When the actress Margot Robbie wore pink Birkenstocks in her role as Barbie in the film of the same name, released this summer, in order to leave the heels behind and travel sprawled around the world, the fashion impulse that these ugly but comfortable German sandals had already achieved was definitively consolidated. Comfortable and practical, Birkenstock flip flops were considered for decades the epitome of kindness and rest for the foot, as well as a horror for the eyes. In Spain and in southern European countries that receive German tourism, the arrival of male tourists in shorts and sandals of this brand with socks has given rise to as many evil jokes as expressions of pure horror.
Part of the evolution towards the cool universe is due to Oliver Reichert, executive director of the company since 2013, the first in that position without relation to the founding family. Former reporter in Congo and Kosovo, television journalist, he had left the direction of the sports channel DSF when he was signed by this company of renowned tradition. It was founded in 1774 by the shoemaker Johann Adam Birkenstock in the town of Langen-Bergheim, near Frankfurt. “Customers buy our products for a thousand bad reasons, but they all return for the same reason,” says Oliver Reichert. Although he says that the reason is one, he then cites three: functionality, quality and tradition of the company.
In 1897, another Birkenstock (Konrad) invented the first contoured insole, and his grandson Karl created orthopedic sandals and clogs in 1963 that delighted healthcare professionals. The brand has always boasted of designing from the beginning thinking about the anatomy of the foot. In the seventies, Birkenstocks were liked by hippies in the United States, and Steve Jobs himself – who died in 2011 – was an early admirer and user. In 2003, model Heidi Klum designed her own Birkenstock collection.
Although the journey of this serious footwear towards the latest fashion had begun years ago, the knock came at the beginning of 2021, when L Catterton, an American investment firm in which French billionaire Bernard Arnault and his luxury conglomerate LVMH own shares. , acquired a majority stake in Birkenstock, then valued at around €4 billion. Reichert assures that he convinced him. “I called Bernard Arnault, and he received me at his offices in Paris in the middle of the pandemic. The deal was launched six weeks later,” he declared a week ago to the French business magazine Challenges.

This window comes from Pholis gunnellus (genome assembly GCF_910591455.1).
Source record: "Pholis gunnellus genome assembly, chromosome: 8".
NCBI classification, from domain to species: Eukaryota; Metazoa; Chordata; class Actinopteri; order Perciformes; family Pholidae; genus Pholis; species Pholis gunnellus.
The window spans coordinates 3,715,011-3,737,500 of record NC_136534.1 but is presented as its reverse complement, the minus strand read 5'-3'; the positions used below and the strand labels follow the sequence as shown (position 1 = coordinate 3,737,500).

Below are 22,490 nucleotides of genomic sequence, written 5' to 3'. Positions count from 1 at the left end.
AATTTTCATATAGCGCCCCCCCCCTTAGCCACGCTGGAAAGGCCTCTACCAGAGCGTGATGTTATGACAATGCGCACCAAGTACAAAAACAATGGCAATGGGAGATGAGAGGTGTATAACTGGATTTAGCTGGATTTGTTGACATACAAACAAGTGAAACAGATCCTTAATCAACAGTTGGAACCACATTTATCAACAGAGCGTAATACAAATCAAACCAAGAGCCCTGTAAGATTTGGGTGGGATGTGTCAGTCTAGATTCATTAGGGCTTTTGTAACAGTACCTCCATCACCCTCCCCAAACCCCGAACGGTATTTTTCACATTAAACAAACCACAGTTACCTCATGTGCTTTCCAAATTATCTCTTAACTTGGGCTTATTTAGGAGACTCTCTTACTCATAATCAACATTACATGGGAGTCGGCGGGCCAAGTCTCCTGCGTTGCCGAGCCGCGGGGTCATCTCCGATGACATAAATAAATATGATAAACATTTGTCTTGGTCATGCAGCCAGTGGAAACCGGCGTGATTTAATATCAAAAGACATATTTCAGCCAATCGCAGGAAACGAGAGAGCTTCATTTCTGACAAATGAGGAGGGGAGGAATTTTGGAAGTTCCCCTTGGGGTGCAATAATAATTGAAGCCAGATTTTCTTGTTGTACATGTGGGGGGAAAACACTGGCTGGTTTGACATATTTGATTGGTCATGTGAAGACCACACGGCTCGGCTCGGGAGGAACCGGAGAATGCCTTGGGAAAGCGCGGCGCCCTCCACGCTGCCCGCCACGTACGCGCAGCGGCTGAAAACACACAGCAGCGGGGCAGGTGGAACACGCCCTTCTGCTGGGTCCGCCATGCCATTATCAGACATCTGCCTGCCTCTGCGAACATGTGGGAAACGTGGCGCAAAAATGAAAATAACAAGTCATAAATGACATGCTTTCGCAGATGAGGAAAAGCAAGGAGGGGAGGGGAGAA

Its listing on the New York Stock Exchange was scheduled with great fanfare for October 2023. However, Birkenstock stumbled and had a disappointing debut in the US market, with more than 12% below its initial public offering (IPO). on the first day, October 11. According to analysts, investors probably estimated that consumer demand for these sandals would be lower than expected.
But this setback does not take away from Reichert the accumulated merits. When he took over in 2013, the company sold 12.3 million pairs of sandals; Today it sells 30 million. The new CEO brought order when he arrived: he calmed down disputes between heirs, separated family and brand, and simplified the corporate structure. 95% of sandals and clogs, with their legendary cork insole, are still made in Germany. Reichert, 51, leads by example. Birkenstocks are a very convenient option for a man like him, who is six feet tall and wears a size 46. In fact, he played American football. He owns many pairs on the Bavarian farm where he lives with his wife, four children, two dogs and several horses.
Meanwhile, Birkenstock has partnership agreements with luxury fashion brands such as Dior, Stüssy, Manolo Blahnik and Rick Owens. Despite the skid on the foreign stock market, the brand can enjoy an advantage: young and old, fashion lovers and health fetishists appreciate comfort like never before.